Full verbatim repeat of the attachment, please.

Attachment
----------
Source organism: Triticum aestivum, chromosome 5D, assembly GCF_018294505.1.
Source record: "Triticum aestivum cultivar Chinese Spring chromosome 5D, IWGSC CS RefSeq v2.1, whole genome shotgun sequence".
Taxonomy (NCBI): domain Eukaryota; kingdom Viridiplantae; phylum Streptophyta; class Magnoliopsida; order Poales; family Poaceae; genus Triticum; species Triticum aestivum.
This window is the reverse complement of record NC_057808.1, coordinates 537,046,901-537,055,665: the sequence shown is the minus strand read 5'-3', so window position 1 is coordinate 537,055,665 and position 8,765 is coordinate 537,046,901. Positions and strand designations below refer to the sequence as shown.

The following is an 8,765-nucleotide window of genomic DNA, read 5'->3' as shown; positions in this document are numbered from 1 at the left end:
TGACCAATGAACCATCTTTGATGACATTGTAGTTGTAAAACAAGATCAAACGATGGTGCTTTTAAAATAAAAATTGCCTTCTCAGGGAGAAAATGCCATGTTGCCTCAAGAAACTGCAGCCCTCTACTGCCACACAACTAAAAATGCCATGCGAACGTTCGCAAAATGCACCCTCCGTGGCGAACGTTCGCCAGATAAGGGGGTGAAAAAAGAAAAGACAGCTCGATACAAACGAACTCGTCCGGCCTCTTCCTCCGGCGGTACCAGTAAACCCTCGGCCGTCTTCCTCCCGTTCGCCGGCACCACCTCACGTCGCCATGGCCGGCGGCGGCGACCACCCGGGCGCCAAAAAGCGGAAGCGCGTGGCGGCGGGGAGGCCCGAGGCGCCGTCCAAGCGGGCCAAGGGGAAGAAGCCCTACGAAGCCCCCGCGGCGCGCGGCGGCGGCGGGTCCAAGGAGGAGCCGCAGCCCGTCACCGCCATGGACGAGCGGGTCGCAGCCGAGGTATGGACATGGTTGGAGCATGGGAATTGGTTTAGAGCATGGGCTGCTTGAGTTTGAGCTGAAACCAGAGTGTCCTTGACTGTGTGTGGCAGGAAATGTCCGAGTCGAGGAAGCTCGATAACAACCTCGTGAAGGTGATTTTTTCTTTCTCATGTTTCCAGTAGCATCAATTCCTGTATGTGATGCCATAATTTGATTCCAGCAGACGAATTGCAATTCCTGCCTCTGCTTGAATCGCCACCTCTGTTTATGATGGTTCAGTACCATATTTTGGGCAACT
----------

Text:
Source organism: Triticum aestivum, chromosome 5D, assembly GCF_018294505.1.
Source record: "Triticum aestivum cultivar Chinese Spring chromosome 5D, IWGSC CS RefSeq v2.1, whole genome shotgun sequence".
Taxonomy (NCBI): domain Eukaryota; kingdom Viridiplantae; phylum Streptophyta; class Magnoliopsida; order Poales; family Poaceae; genus Triticum; species Triticum aestivum.
This window is the reverse complement of record NC_057808.1, coordinates 537,046,901-537,055,665: the sequence shown is the minus strand read 5'-3', so window position 1 is coordinate 537,055,665 and position 8,765 is coordinate 537,046,901. Positions and strand designations below refer to the sequence as shown.

The following is an 8,765-nucleotide window of genomic DNA, read 5'->3' as shown; positions in this document are numbered from 1 at the left end:
TGACCAATGAACCATCTTTGATGACATTGTAGTTGTAAAACAAGATCAAACGATGGTGCTTTTAAAATAAAAATTGCCTTCTCAGGGAGAAAATGCCATGTTGCCTCAAGAAACTGCAGCCCTCTACTGCCACACAACTAAAAATGCCATGCGAACGTTCGCAAAATGCACCCTCCGTGGCGAACGTTCGCCAGATAAGGGGGTGAAAAAAGAAAAGACAGCTCGATACAAACGAACTCGTCCGGCCTCTTCCTCCGGCGGTACCAGTAAACCCTCGGCCGTCTTCCTCCCGTTCGCCGGCACCACCTCACGTCGCCATGGCCGGCGGCGGCGACCACCCGGGCGCCAAAAAGCGGAAGCGCGTGGCGGCGGGGAGGCCCGAGGCGCCGTCCAAGCGGGCCAAGGGGAAGAAGCCCTACGAAGCCCCCGCGGCGCGCGGCGGCGGCGGGTCCAAGGAGGAGCCGCAGCCCGTCACCGCCATGGACGAGCGGGTCGCAGCCGAGGTATGGACATGGTTGGAGCATGGGAATTGGTTTAGAGCATGGGCTGCTTGAGTTTGAGCTGAAACCAGAGTGTCCTTGACTGTGTGTGGCAGGAAATGTCCGAGTCGAGGAAGCTCGATAACAACCTCGTGAAGGTGATTTTTTCTTTCTCATGTTTCCAGTAGCATCAATTCCTGTATGTGATGCCATAATTTGATTCCAGCAGACGAATTGCAATTCCTGCCTCTGCTTGAATCGCCACCTCTGTTTATGATGGTTCAGTACCATATTTTGGGCAACT